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I agree with you, Thrax. No Windows customer should be told to take a hike. That's the whole point I was making. If you subscribe to a few of Microsoft's weekly newsletters, you'll see what I mean. Virtualization is being pushed as hard as can be, I mean every newsletter that I receive has an article on it. Even Win 2K and 2003 Server will run with it. The hardware requirement has been dropped for Windows 7 Pro & above to run XP Mode. Dual booting has almost gone the way of the dinosauers because of VM's. My comparing with Apple was simply suggesting that 64 bit can be reality, not to kick anyone to the curb. I still have a 32 bit laptop myself that should last a couple or more years. I have three VM's installed on it. This is the way for everyone to get over the hump. And no doubt, there will be one, that's why Microsoft is working hard to get the word out to virtualize. A child can do it, if they can follow simple instructions. And it is truly simple. 32 bit computers as we've known them for the last ten or so years, are going to fall by the wayside, regardless of what who wants. The same way as 16 bit did. XP Mode will be supported as long as the regularly installed XP is. Four years, plus at least two more, as long as the customer runs a good AV, and has a couple of good backups. In that amount of time, who couldn't upgrade? There will be plenty of pre-owned Windows 7 PC's available for low prices by then. No one will be kicked to the curb over true 64 bit Windows computers.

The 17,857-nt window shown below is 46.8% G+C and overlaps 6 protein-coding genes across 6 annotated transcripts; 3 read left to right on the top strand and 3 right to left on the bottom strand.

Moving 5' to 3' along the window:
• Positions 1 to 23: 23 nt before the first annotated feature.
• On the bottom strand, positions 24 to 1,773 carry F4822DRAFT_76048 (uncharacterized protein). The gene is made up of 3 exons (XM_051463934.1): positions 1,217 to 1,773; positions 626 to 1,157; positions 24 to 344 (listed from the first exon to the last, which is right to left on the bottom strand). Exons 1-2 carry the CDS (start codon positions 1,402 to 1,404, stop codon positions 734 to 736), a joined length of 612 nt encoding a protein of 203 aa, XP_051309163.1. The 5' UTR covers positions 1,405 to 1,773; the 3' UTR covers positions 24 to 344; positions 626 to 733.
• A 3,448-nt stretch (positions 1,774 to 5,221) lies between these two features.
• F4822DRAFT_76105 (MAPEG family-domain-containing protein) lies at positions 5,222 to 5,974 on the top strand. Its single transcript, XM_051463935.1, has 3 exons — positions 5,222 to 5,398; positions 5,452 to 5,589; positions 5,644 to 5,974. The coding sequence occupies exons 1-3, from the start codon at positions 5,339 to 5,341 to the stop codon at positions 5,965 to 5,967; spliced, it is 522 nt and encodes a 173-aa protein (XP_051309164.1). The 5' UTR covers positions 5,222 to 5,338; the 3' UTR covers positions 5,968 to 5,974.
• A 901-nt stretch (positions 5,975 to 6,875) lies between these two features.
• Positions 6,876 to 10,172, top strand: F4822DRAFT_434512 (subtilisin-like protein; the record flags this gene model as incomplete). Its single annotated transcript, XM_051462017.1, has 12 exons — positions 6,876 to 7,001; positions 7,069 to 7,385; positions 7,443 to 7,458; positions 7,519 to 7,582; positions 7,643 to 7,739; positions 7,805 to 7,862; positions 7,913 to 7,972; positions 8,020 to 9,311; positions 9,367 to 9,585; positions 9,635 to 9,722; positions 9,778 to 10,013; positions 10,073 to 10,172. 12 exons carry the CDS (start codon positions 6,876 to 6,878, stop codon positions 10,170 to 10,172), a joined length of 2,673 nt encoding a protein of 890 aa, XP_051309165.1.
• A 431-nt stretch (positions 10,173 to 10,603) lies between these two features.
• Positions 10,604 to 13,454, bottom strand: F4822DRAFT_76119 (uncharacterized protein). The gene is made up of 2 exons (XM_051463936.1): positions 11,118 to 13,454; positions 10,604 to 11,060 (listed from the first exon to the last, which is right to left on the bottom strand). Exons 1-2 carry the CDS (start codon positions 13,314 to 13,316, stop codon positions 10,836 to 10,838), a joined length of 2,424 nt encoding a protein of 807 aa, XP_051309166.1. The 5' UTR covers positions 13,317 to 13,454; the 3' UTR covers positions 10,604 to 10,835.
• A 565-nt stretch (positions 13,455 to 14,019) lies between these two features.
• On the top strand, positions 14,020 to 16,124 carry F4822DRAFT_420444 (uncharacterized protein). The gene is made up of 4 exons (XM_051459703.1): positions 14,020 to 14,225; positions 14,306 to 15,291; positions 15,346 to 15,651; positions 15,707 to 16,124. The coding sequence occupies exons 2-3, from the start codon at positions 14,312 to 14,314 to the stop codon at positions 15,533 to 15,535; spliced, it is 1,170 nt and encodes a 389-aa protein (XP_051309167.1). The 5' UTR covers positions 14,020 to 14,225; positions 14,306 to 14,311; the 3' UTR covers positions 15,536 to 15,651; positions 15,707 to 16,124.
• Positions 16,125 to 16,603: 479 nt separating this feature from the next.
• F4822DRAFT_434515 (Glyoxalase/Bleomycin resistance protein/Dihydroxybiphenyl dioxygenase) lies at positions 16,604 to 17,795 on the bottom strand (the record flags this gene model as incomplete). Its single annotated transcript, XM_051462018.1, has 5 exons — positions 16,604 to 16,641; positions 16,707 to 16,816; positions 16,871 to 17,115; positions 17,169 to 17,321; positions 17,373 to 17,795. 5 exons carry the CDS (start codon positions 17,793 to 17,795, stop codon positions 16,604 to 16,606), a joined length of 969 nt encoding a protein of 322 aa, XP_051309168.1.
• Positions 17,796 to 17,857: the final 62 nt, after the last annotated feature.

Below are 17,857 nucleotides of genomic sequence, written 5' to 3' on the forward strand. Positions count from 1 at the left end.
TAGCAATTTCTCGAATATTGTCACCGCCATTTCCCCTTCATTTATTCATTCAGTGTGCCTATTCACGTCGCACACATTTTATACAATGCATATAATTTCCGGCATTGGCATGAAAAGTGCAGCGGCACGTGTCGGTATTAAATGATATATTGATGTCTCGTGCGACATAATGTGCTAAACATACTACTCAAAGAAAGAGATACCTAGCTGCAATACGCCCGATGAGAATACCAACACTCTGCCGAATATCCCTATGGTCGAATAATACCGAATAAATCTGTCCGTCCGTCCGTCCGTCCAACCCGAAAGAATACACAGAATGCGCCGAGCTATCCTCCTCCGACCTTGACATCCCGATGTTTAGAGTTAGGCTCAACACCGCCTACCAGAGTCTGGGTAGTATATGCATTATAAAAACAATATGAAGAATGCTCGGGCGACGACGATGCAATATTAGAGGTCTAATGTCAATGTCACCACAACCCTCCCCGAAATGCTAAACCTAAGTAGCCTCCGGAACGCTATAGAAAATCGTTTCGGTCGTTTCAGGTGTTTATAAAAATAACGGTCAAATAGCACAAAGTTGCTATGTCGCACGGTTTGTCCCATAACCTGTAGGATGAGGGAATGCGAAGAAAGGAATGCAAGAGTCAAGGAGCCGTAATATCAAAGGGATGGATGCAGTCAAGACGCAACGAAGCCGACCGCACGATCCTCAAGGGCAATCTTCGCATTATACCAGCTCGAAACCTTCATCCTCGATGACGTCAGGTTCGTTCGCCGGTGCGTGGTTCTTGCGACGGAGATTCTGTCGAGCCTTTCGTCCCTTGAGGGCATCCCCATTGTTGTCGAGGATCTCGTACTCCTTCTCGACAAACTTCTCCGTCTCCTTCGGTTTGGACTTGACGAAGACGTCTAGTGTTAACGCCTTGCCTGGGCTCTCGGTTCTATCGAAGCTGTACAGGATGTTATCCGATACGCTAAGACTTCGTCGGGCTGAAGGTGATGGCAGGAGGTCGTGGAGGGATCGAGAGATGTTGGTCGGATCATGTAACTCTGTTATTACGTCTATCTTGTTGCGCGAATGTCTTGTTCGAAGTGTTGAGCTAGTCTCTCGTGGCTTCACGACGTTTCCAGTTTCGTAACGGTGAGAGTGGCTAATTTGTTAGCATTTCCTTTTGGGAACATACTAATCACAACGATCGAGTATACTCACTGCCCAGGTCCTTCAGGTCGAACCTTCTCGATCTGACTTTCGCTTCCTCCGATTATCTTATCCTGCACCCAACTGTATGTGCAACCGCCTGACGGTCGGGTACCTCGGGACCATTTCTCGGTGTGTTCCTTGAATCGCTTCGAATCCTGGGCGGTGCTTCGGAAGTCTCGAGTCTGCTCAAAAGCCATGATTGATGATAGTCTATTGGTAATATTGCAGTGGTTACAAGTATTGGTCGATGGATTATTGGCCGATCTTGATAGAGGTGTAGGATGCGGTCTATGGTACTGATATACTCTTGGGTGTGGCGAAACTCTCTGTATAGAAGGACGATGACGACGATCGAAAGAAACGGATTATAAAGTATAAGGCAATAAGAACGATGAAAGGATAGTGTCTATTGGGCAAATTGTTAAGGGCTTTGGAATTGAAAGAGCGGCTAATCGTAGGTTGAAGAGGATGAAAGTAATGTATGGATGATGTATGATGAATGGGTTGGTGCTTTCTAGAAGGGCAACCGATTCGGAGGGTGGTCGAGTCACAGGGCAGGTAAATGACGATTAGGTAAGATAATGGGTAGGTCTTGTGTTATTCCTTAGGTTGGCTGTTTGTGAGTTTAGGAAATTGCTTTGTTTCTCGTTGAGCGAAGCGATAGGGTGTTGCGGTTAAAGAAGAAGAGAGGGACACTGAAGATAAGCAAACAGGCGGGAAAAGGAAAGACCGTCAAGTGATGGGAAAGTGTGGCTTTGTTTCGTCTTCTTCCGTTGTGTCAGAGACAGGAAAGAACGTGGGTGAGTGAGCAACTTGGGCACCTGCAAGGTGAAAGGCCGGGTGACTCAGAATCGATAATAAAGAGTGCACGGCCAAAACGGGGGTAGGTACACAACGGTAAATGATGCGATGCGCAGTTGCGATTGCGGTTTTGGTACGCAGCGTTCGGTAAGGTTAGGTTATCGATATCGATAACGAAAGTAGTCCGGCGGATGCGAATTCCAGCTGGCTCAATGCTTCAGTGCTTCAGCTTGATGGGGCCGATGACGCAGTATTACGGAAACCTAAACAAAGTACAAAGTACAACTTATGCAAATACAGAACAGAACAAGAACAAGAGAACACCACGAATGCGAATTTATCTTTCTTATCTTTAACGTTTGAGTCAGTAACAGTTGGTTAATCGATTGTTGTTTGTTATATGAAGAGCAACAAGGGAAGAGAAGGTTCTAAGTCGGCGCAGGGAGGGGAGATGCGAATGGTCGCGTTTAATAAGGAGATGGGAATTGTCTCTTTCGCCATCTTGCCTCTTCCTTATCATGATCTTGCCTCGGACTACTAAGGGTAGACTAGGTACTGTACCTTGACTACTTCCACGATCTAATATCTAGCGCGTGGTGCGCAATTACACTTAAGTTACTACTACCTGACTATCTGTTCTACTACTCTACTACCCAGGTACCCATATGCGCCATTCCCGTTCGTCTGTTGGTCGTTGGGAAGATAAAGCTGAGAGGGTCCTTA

clifford_cooley

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Dual booting has almost gone the way of the dinosaurs because of VM's.
This would be an assumption based on personal preference. Dual Booting will always have an advantage over VM's when it comes to 100% system resources.

I could only imagine that the newsletters you are referring too are old news to thrax.
 

catilley1092

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c_c, I agree with you on the dual booting issue. No VM that I've had can match the performance of a regular install. Simply because of what you stated, system resources. You can only assign so much RAM to a VM. I have a tri-boot and a dual boot. But for whatever reason, in the tech articles, and I read many of them from all over the net, virtualizing is the hottest thing going. You seldom read anything about dual booting anymore. It, too can be an excellent solution to upgrade, most of us that has owned a computer has or is currently doing it. Why it's not being suggested as a viable way to move forward, I don't know. It would be better than VM's, but the idea is not being pushed, for whatever reason.
 
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clifford_cooley

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catilley the thing you should realize is that those writers probably have super computers with the power to push a VM. The VM's are also a new thing to write about so naturally it would be the most written about.